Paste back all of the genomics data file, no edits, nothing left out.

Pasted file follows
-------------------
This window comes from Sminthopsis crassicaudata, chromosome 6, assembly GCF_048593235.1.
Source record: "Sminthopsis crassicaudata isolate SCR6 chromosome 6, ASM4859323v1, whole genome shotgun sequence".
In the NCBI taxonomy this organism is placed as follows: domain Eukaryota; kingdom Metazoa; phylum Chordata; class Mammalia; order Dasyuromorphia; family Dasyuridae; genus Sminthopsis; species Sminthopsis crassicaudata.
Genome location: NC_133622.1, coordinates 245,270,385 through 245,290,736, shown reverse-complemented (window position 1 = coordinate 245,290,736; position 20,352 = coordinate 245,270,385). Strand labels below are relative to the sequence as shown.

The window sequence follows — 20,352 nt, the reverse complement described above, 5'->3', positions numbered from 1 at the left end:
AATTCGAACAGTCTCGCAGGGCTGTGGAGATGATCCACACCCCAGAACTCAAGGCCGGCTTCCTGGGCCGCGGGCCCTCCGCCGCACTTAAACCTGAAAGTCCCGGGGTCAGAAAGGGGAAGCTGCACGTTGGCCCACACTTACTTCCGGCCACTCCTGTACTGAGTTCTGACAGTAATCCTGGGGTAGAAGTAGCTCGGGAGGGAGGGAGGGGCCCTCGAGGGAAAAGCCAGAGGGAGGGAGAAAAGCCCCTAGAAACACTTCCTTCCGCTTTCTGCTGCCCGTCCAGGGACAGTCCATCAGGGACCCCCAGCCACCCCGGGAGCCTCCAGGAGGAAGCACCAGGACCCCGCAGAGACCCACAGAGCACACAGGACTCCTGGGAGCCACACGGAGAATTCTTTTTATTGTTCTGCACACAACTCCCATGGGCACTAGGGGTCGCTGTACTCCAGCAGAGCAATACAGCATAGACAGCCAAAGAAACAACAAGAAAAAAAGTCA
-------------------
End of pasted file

This window comes from Sminthopsis crassicaudata, chromosome 6, assembly GCF_048593235.1.
Source record: "Sminthopsis crassicaudata isolate SCR6 chromosome 6, ASM4859323v1, whole genome shotgun sequence".
In the NCBI taxonomy this organism is placed as follows: domain Eukaryota; kingdom Metazoa; phylum Chordata; class Mammalia; order Dasyuromorphia; family Dasyuridae; genus Sminthopsis; species Sminthopsis crassicaudata.
Genome location: NC_133622.1, coordinates 245,270,385 through 245,290,736, shown reverse-complemented (window position 1 = coordinate 245,290,736; position 20,352 = coordinate 245,270,385). Strand labels below are relative to the sequence as shown.

The window sequence follows — 20,352 nt, the reverse complement described above, 5'->3', positions numbered from 1 at the left end:
AATTCGAACAGTCTCGCAGGGCTGTGGAGATGATCCACACCCCAGAACTCAAGGCCGGCTTCCTGGGCCGCGGGCCCTCCGCCGCACTTAAACCTGAAAGTCCCGGGGTCAGAAAGGGGAAGCTGCACGTTGGCCCACACTTACTTCCGGCCACTCCTGTACTGAGTTCTGACAGTAATCCTGGGGTAGAAGTAGCTCGGGAGGGAGGGAGGGGCCCTCGAGGGAAAAGCCAGAGGGAGGGAGAAAAGCCCCTAGAAACACTTCCTTCCGCTTTCTGCTGCCCGTCCAGGGACAGTCCATCAGGGACCCCCAGCCACCCCGGGAGCCTCCAGGAGGAAGCACCAGGACCCCGCAGAGACCCACAGAGCACACAGGACTCCTGGGAGCCACACGGAGAATTCTTTTTATTGTTCTGCACACAACTCCCATGGGCACTAGGGGTCGCTGTACTCCAGCAGAGCAATACAGCATAGACAGCCAAAGAAACAACAAGAAAAAAAGTCA